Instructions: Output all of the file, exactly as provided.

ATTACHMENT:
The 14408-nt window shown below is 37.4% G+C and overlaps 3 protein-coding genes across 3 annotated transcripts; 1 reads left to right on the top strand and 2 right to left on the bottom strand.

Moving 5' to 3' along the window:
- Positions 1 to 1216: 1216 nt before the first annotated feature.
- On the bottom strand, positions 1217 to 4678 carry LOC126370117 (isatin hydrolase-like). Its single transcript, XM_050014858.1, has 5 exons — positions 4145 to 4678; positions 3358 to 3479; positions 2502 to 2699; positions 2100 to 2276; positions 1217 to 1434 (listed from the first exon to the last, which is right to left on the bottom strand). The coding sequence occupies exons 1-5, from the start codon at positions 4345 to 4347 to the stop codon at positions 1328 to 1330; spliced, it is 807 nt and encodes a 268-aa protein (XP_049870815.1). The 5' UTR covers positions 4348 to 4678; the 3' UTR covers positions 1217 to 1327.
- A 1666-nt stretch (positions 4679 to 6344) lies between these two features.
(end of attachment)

The 14408-nt window shown below is 37.4% G+C and overlaps 3 protein-coding genes across 3 annotated transcripts; 1 reads left to right on the top strand and 2 right to left on the bottom strand.

Moving 5' to 3' along the window:
- Positions 1 to 1216: 1216 nt before the first annotated feature.
- On the bottom strand, positions 1217 to 4678 carry LOC126370117 (isatin hydrolase-like). Its single transcript, XM_050014858.1, has 5 exons — positions 4145 to 4678; positions 3358 to 3479; positions 2502 to 2699; positions 2100 to 2276; positions 1217 to 1434 (listed from the first exon to the last, which is right to left on the bottom strand). The coding sequence occupies exons 1-5, from the start codon at positions 4345 to 4347 to the stop codon at positions 1328 to 1330; spliced, it is 807 nt and encodes a 268-aa protein (XP_049870815.1). The 5' UTR covers positions 4348 to 4678; the 3' UTR covers positions 1217 to 1327.
- A 1666-nt stretch (positions 4679 to 6344) lies between these two features.